Yet many Muslim scholars today are emphasizing the distinction between what Islam as a religion advocates, and what Muslims (who often live in impoverished societies with little access to education) do. They draw attention to the fact that the laws sanctioning such misogynistic behavior are not advocated in the Quran (the holy text in Islam), but that this traditional Islamic jurisprudence (known in Arabic as shari'ah) was written primarily by Muslim men in the 10th-12th centuries who were interpreting the Quran to fit their own socio-cultural circumstances. Today many progressive Muslims are emphasizing the importance of re-interpreting the Quran for the present day, allowing Islam's ideals of social and gender justice to be highlighted. They point out the many sections in the Quran regarding the equality of men and women. According to these individuals, there is little basis in Islam for these violations of the rights of women. Rather, these practices are the products of laws written by Muslim jurists hundreds of years ago, combined with local customs... practices that don't reflect the egalitarian and humanitarian nature of Islam.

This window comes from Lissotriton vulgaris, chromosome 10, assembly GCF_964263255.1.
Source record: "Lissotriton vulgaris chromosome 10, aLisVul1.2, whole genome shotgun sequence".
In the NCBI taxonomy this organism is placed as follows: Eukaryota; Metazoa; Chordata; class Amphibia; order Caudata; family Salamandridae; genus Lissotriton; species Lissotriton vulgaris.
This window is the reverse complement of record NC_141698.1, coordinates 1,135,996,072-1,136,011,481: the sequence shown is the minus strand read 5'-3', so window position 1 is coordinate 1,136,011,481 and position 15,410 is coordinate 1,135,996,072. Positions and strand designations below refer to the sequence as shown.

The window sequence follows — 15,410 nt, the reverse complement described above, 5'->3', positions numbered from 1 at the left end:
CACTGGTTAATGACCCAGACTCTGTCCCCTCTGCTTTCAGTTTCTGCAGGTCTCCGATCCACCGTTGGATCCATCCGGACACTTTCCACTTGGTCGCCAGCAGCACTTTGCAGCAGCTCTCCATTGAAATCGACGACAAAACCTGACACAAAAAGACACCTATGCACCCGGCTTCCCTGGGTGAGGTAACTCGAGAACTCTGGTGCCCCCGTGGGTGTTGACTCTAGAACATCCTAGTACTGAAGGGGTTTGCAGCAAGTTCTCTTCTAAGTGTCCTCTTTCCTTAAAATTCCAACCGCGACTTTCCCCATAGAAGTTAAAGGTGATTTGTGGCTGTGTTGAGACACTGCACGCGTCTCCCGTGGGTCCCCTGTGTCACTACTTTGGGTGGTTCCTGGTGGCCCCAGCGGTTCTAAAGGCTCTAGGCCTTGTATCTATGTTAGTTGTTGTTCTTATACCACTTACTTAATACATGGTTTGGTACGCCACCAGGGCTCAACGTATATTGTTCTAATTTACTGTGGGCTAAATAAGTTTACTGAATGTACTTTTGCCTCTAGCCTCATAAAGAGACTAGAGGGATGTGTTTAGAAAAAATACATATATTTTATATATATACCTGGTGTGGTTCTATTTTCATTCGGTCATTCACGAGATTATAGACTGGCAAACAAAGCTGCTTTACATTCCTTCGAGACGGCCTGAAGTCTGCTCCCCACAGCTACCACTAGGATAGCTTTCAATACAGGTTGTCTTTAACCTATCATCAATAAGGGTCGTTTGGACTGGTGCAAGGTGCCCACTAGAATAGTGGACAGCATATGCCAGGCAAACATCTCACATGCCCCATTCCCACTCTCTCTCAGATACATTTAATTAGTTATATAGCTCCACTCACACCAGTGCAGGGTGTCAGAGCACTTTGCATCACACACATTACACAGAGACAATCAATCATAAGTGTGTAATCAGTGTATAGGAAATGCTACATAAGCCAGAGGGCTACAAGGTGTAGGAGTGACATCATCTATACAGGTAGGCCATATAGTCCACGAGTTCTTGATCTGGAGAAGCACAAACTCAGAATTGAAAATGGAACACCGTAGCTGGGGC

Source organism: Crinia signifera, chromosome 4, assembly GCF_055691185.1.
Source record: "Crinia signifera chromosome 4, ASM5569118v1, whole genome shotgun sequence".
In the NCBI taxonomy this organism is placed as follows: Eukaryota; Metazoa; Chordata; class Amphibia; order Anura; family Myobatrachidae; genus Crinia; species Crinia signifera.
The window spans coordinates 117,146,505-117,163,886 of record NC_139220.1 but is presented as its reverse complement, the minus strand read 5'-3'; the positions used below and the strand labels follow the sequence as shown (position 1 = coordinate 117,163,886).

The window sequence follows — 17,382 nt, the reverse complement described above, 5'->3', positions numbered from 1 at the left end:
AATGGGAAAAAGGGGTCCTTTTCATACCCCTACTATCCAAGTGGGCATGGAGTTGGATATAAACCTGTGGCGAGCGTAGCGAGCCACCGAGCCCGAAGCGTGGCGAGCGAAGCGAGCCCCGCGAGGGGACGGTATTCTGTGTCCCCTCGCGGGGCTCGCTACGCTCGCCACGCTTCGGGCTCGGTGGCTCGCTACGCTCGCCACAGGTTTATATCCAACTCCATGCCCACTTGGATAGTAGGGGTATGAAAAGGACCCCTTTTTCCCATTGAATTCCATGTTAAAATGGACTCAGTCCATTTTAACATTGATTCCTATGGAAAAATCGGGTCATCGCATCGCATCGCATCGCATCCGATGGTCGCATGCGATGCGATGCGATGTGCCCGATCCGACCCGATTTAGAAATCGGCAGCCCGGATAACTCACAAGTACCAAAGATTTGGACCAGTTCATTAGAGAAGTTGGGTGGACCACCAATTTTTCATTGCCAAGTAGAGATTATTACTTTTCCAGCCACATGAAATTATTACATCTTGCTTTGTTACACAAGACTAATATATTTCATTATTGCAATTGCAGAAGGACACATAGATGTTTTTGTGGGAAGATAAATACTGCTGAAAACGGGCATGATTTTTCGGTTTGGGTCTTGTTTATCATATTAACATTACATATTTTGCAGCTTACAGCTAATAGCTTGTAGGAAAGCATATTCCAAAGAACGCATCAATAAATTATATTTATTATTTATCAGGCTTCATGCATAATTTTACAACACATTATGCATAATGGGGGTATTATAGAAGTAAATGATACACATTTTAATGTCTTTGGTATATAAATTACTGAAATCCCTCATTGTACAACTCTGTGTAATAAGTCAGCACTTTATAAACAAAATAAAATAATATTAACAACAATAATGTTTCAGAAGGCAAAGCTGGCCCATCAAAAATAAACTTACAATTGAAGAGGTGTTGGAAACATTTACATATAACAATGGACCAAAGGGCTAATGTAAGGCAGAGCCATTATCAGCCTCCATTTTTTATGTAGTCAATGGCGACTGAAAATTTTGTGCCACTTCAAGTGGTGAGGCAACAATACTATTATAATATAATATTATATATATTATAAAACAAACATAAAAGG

Just as Christian, Jewish, and other societies have evolved over the centuries gradually to allow greater rights to women, Muslim intellectuals insist that Muslim societies will also do so, if given the opportunity. Iran, a country in which there is a large reform movement among the younger generation, is one such example. However, US and Western intervention over the past century has kept the Muslim world in a state of political and economic unrest, making social change virtually impossible.

Islam is Intolerant of Non-Muslims

Recent announcements on television and radio by Osama Bin Laden and others who claim to speak in the name of Islam espouse a view that Muslims are a racist people with little tolerance, and even a desire to destroy, non-Muslim societies, and especially Jews. While these extremists and the Western xenophobes who oppose them attribute these opinions to Islam, an observer needs to separate politics from religion to understand the situation more clearly.